Employment & Labor Law FLASHPOINTS August 2021

Catherine R. Locallo, Robbins Schwartz, Chicago
312-332-7760 | E-mail Catherine R. Locallo

Illinois Committed to Restrictive Covenant Reform Through Passage of Senate Bill 672

The passage of S.B. 672, 102d Gen.Assem. (2021), by both houses represents another reform initiative by the Illinois General Assembly. This reform initiative serves to amend the Illinois Freedom to Work Act, 820 ILCS 90/1, et seq., by prohibiting the use of restrictive covenants for employees earning below a specific salary threshold and requiring employers to make certain disclosures relative to post-employment restrictive covenants. In many respects, this legislation codifies existing case decisions in Illinois addressing post-employment restrictive covenants. S.B. 672 made its way to the Governor’s desk on June 29, 2021, and he has 60 days to act on the bill. If signed into law, the bill’s effective date is January 1, 2022, and it will apply to any restrictive covenants entered on or after that date.

First, it is important to understand to what types of agreements or entities S.B. 672 does not apply. The exclusion list is as follows:

  1. governmental or quasi-governmental bodies;

  2. confidentiality agreements;

  3. agreements prohibiting the use or disclosure of trade secrets;

  4. invention assignment agreements;

  5. agreements acquiring or disposing of an ownership interest;

  6. agreements requiring advance notice of termination of employment (provided that during the notice period the employee remains employed and compensated by the employer); or

  7. agreements in which the employee agrees not to reapply for employment.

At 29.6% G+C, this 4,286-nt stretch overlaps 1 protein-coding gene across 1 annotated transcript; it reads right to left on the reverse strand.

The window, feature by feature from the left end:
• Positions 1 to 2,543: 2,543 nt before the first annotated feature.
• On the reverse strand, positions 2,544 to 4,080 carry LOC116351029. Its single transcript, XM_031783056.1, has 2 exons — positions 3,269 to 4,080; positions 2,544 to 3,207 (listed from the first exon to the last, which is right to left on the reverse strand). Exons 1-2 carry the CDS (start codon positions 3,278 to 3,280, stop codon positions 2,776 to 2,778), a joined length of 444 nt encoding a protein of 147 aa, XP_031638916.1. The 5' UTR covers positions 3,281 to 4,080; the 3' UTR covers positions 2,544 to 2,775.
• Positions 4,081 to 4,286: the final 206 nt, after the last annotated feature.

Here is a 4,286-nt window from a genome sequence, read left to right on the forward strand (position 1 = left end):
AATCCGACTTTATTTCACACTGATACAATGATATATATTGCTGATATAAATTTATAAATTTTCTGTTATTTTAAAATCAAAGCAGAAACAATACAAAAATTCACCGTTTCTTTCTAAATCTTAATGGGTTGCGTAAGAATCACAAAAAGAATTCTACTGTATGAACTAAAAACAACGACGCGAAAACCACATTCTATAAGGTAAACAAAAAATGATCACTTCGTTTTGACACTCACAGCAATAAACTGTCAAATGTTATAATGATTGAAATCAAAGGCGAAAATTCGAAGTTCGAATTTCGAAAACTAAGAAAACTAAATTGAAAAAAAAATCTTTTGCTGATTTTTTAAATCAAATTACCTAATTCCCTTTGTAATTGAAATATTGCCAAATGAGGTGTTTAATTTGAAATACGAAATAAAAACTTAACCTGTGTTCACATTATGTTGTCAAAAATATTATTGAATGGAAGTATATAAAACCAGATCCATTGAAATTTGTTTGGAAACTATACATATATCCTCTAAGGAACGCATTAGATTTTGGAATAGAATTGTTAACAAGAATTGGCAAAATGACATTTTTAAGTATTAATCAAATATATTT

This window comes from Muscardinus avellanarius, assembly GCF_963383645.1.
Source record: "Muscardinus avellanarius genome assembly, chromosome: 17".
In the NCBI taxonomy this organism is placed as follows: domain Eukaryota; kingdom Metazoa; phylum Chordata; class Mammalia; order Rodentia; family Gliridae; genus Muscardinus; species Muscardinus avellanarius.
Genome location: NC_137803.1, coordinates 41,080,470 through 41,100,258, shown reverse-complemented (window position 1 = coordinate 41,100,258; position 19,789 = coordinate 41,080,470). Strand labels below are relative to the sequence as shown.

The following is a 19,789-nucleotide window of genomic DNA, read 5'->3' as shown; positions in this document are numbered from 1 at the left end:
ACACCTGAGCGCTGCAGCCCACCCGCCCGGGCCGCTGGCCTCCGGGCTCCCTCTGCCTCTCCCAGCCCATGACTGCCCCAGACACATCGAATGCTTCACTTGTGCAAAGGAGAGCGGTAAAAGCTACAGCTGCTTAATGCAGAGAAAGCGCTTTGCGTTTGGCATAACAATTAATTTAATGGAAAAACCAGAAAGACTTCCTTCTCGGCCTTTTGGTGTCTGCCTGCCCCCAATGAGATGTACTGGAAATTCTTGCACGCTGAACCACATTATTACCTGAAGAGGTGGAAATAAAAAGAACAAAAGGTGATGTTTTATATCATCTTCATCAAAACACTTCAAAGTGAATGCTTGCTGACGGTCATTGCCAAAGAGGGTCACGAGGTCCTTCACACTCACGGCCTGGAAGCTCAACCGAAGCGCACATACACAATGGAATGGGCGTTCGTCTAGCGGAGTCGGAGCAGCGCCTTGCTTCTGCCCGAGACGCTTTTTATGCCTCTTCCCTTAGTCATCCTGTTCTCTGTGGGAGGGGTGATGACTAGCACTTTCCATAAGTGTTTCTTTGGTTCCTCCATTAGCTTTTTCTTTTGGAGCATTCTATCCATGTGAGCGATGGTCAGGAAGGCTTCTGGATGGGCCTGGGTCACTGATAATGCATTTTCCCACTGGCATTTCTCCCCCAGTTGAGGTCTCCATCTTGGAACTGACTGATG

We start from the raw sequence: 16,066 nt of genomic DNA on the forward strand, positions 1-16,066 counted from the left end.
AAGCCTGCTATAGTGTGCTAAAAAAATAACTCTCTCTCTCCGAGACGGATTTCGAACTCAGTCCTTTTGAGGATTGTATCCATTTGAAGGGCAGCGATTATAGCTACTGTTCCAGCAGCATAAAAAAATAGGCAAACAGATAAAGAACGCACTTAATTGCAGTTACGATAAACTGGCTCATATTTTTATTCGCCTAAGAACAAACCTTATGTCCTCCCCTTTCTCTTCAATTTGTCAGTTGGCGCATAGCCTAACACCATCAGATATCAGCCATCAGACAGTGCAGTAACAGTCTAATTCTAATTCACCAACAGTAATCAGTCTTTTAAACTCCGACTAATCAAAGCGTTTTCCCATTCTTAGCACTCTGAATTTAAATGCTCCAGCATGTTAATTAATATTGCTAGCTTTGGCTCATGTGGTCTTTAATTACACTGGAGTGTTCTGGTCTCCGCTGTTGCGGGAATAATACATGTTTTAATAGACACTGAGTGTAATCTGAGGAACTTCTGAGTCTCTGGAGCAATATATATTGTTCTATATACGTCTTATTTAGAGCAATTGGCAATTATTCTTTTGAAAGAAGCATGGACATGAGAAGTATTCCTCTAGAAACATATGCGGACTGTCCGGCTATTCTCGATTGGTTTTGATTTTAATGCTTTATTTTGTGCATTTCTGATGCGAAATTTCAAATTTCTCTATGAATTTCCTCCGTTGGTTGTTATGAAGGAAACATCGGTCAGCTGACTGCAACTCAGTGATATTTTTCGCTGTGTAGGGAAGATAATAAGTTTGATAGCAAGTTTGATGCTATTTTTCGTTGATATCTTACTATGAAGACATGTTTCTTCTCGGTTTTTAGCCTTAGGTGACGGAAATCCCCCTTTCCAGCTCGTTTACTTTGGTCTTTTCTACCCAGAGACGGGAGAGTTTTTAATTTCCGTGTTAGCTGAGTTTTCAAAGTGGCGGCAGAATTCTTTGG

Second, S.B. 672 codifies existing caselaw by defining the phrases “adequate consideration” and “legitimate business interest.” For a restrictive covenant to be supported by “adequate consideration,” the employee must either (1) work for the employer for at least two years after signing the agreement or (2) receive professional or financial benefits in addition to his or her regular earnings. Assessing whether a restrictive covenant is supported by a “legitimate business interest” requires consideration of “the totality of facts and circumstances of the individual case,” which may include but are not limited to (1) the employee’s exposure to customer relationships or other employees; (2) the near-permanence of customer relationships; (3) the employees’ acquisition, use, or knowledge of confidential information through their employment; and (4) the scope of time, place, or activity restrictions placed on the employee. S.B. 672 makes clear that “reasonableness is gauged by not just by some, but by all of the circumstances” and that “the same identical contract and restraint may be reasonable and valid under one set of circumstances and unreasonable and invalid under another set of circumstances.” It also provides that the restriction cannot impose an undue hardship on the employee (not defined), nor can the restriction be injurious to the public.